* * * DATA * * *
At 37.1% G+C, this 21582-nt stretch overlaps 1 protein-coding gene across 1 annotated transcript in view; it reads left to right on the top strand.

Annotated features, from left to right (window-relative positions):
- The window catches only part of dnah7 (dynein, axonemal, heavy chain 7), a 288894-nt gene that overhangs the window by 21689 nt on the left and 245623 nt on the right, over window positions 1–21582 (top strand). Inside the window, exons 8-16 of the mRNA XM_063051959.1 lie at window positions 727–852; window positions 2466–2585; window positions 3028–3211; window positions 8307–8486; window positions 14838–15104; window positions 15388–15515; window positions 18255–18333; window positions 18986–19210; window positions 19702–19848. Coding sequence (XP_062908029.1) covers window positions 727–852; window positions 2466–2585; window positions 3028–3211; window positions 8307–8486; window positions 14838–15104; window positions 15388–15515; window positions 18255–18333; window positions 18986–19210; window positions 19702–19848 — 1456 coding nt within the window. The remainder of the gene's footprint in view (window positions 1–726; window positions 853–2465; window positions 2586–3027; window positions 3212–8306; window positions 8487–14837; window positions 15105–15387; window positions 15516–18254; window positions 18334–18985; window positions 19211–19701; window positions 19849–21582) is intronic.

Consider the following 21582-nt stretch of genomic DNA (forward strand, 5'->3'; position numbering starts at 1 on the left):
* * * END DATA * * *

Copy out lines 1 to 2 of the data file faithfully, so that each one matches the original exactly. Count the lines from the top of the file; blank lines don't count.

At 37.1% G+C, this 21582-nt stretch overlaps 1 protein-coding gene across 1 annotated transcript in view; it reads left to right on the top strand.

Annotated features, from left to right (window-relative positions):